Two Silica Rules for Construction: MSHA Issues their Final Rule

On April 18, the Mine Safety and Health Administration (MSHA) issued its final rule to better protect miners against occupational exposure to respirable crystalline silica. The final rule will not only cover contractors who operate surface mines, but also any contractor who performs construction or maintenance activities at a mine site. After the publication of the Occupational Safety and Health Administration’s (OSHA) final rule addressing exposure to crystalline silica, many surface mine operators established programs that incorporated the OSHA requirements.

While AGC supports MSHA’s efforts to protect mine workers from overexposure to crystalline silica, AGC and its partners on the Construction Industry Safety Coalition (CISC) requested that MSHA exempt construction activities conducted on MSHA sites. Having to comply with two different rules will be confusing, duplicative, and unnecessary, especially when compliance with the OSHA silica standard has proven effective for construction operations.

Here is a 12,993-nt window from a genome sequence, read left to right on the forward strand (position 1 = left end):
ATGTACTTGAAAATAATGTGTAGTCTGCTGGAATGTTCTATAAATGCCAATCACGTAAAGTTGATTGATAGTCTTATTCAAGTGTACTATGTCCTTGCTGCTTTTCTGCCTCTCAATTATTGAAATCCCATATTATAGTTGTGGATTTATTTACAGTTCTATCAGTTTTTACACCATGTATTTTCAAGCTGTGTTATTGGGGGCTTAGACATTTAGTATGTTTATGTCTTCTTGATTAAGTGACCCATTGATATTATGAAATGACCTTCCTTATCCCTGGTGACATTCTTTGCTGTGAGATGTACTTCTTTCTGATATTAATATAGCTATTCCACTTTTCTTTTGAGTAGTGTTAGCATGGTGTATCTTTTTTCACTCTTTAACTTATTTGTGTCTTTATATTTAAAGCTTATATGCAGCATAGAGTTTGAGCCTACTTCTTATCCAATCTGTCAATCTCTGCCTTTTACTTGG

However, MSHA’s final rule ignored our request and includes construction activities. The rule does not include a Table 1 concept for easier compliance, prohibits rotation of employees as an administrative control, and only allows the use of respiratory protection on a limited basis at surface mines. Additionally, objective data and historical sample data may no longer be used to demonstrate compliance with exposure monitoring requirements.

Join us for an educational webinar on May 29, 2pm - 3pm Eastern, as we unpack the new silica requirements under MSHA and distinctions from OSHA’s standard -- register HERE.

For more information, contact Kevin Cannon at or Nazia Shah at

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